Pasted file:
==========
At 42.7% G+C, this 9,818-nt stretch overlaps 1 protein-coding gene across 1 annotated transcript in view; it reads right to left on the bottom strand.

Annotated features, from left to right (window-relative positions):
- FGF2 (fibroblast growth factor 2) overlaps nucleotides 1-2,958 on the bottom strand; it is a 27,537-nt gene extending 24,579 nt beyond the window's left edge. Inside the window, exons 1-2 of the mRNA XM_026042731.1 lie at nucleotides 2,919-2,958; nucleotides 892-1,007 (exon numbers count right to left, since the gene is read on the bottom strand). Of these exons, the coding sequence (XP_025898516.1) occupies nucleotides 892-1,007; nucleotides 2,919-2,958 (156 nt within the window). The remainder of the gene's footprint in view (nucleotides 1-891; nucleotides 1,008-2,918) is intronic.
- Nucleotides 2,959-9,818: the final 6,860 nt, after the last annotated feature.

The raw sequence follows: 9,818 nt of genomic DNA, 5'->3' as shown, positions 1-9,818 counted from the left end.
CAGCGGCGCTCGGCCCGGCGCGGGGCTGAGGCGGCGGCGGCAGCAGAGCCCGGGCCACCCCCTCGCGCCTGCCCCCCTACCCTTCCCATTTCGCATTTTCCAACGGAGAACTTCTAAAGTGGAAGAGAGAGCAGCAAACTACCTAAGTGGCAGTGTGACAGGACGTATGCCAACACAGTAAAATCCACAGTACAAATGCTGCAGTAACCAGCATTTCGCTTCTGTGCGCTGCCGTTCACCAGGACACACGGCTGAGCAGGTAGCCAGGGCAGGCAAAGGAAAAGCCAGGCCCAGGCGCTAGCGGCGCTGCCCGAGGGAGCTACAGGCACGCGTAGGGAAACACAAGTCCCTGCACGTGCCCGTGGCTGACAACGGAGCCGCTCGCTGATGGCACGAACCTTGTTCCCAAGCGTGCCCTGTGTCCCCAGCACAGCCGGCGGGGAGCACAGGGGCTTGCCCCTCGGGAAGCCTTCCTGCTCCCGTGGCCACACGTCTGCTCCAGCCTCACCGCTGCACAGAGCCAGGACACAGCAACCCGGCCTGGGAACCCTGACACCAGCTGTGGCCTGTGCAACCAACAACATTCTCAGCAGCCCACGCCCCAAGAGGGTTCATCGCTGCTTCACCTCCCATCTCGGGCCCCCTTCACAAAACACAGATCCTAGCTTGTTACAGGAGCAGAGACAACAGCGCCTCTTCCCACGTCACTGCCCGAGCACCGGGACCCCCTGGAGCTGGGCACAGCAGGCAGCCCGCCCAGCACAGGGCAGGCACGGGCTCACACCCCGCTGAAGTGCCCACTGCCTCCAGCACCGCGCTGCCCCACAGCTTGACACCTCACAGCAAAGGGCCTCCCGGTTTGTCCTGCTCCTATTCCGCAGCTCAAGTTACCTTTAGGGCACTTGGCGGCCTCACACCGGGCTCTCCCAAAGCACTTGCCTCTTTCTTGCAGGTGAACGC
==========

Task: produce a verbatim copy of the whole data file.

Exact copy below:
At 42.7% G+C, this 9,818-nt stretch overlaps 1 protein-coding gene across 1 annotated transcript in view; it reads right to left on the bottom strand.

Annotated features, from left to right (window-relative positions):
- FGF2 (fibroblast growth factor 2) overlaps nucleotides 1-2,958 on the bottom strand; it is a 27,537-nt gene extending 24,579 nt beyond the window's left edge. Inside the window, exons 1-2 of the mRNA XM_026042731.1 lie at nucleotides 2,919-2,958; nucleotides 892-1,007 (exon numbers count right to left, since the gene is read on the bottom strand). Of these exons, the coding sequence (XP_025898516.1) occupies nucleotides 892-1,007; nucleotides 2,919-2,958 (156 nt within the window). The remainder of the gene's footprint in view (nucleotides 1-891; nucleotides 1,008-2,918) is intronic.
- Nucleotides 2,959-9,818: the final 6,860 nt, after the last annotated feature.

The raw sequence follows: 9,818 nt of genomic DNA, 5'->3' as shown, positions 1-9,818 counted from the left end.
CAGCGGCGCTCGGCCCGGCGCGGGGCTGAGGCGGCGGCGGCAGCAGAGCCCGGGCCACCCCCTCGCGCCTGCCCCCCTACCCTTCCCATTTCGCATTTTCCAACGGAGAACTTCTAAAGTGGAAGAGAGAGCAGCAAACTACCTAAGTGGCAGTGTGACAGGACGTATGCCAACACAGTAAAATCCACAGTACAAATGCTGCAGTAACCAGCATTTCGCTTCTGTGCGCTGCCGTTCACCAGGACACACGGCTGAGCAGGTAGCCAGGGCAGGCAAAGGAAAAGCCAGGCCCAGGCGCTAGCGGCGCTGCCCGAGGGAGCTACAGGCACGCGTAGGGAAACACAAGTCCCTGCACGTGCCCGTGGCTGACAACGGAGCCGCTCGCTGATGGCACGAACCTTGTTCCCAAGCGTGCCCTGTGTCCCCAGCACAGCCGGCGGGGAGCACAGGGGCTTGCCCCTCGGGAAGCCTTCCTGCTCCCGTGGCCACACGTCTGCTCCAGCCTCACCGCTGCACAGAGCCAGGACACAGCAACCCGGCCTGGGAACCCTGACACCAGCTGTGGCCTGTGCAACCAACAACATTCTCAGCAGCCCACGCCCCAAGAGGGTTCATCGCTGCTTCACCTCCCATCTCGGGCCCCCTTCACAAAACACAGATCCTAGCTTGTTACAGGAGCAGAGACAACAGCGCCTCTTCCCACGTCACTGCCCGAGCACCGGGACCCCCTGGAGCTGGGCACAGCAGGCAGCCCGCCCAGCACAGGGCAGGCACGGGCTCACACCCCGCTGAAGTGCCCACTGCCTCCAGCACCGCGCTGCCCCACAGCTTGACACCTCACAGCAAAGGGCCTCCCGGTTTGTCCTGCTCCTATTCCGCAGCTCAAGTTACCTTTAGGGCACTTGGCGGCCTCACACCGGGCTCTCCCAAAGCACTTGCCTCTTTCTTGCAGGTGAACGC